The following is an article we spotted in thelondonpaper this month that we really like and that's very much in line with our thinking at Swapaskill. We hope you enjoy reading it!
= bad. Right? Well, that’s what we’re being told. Our current economic situation
is being depicted as a crisis – a negative occurrence from which we need to
recover quickly and get back to “business as usual”. Essentially, we’re being
asked to continue as cogs in the wheel. The Government is urging us to spend,
spend, spend – to stay on the treadmill and keep the treadmill going at all
costs. What happens if the wheel stops turning, if the treadmill halts?
In all honesty, with hand on heart, how was “business as usual” working out for us? Perhaps it felt secure, familiar, comfortable. We knew how to get ahead, the rules of the game, and perhaps the system had rewarded us with money, status and a glow of achievement.
How about happiness? Have we been radically happy? Deeply fulfilled? Full of energy in the mornings, basking in wholesome contentment in the evenings?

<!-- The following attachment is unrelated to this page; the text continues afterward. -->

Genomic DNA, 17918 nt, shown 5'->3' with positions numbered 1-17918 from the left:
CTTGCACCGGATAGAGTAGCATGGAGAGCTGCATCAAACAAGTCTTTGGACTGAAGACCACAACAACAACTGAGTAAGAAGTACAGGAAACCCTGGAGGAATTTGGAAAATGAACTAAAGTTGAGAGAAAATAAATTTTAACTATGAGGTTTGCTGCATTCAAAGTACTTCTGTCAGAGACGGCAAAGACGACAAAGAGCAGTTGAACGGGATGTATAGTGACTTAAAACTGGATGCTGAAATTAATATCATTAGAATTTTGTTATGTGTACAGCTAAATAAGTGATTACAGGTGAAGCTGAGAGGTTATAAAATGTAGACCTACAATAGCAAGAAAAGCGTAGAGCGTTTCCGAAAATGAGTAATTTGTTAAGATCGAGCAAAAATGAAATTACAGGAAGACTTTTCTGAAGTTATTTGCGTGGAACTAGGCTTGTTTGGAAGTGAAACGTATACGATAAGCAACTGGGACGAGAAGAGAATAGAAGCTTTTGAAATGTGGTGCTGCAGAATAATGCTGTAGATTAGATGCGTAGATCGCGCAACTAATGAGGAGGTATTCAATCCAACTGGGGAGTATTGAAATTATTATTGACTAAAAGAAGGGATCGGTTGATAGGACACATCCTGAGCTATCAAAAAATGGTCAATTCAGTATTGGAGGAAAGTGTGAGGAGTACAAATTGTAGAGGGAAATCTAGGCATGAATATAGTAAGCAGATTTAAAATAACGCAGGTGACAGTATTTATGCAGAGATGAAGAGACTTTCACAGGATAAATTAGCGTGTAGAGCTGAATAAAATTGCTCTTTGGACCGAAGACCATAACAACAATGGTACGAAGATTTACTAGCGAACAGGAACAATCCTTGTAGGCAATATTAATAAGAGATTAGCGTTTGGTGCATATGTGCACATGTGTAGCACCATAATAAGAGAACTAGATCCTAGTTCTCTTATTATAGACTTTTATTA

You see, I’m not sure it was working out so well for us pre-recession.
If we look to our consciences, we know that grave atrocities were being done in
the name of progress – unfair trade, exploitation, irrevocable damage to
environments and species.
And I wonder if the situation here was that great. Corporations got fatter, we worked harder – all to maintain perpetual economic growth.
The good news is: we’re finally being offered a way out of the earn-spend-earn-spend cycle. It’s like we’ve come down on Christmas Eve night and seen our dad wolfing down the mince pies and sherry. Suddenly, the truth has been exposed. We won’t be fooled.
Change can be scary. But let’s allow ourselves to imagine, for a moment, that the new ways could be preferable. Imagine an economy which feels equitable at local, national and international levels. One which involves creative, innovative ways of sharing and trading with each other. An economy which is based on respect for our planet and which honours our common essential needs as human beings.
I’m not an economist but I know I want something different. I see this recession as an opportunity to choose, as a society, a new model. Would the new economists please step forward...
This article was written by Corrina Gordon-Barnes, who is 29, from Cambridge, and is a business coach
As a Swapaskill member you are a pioneer of the new economy - please invite your friends and spread the word!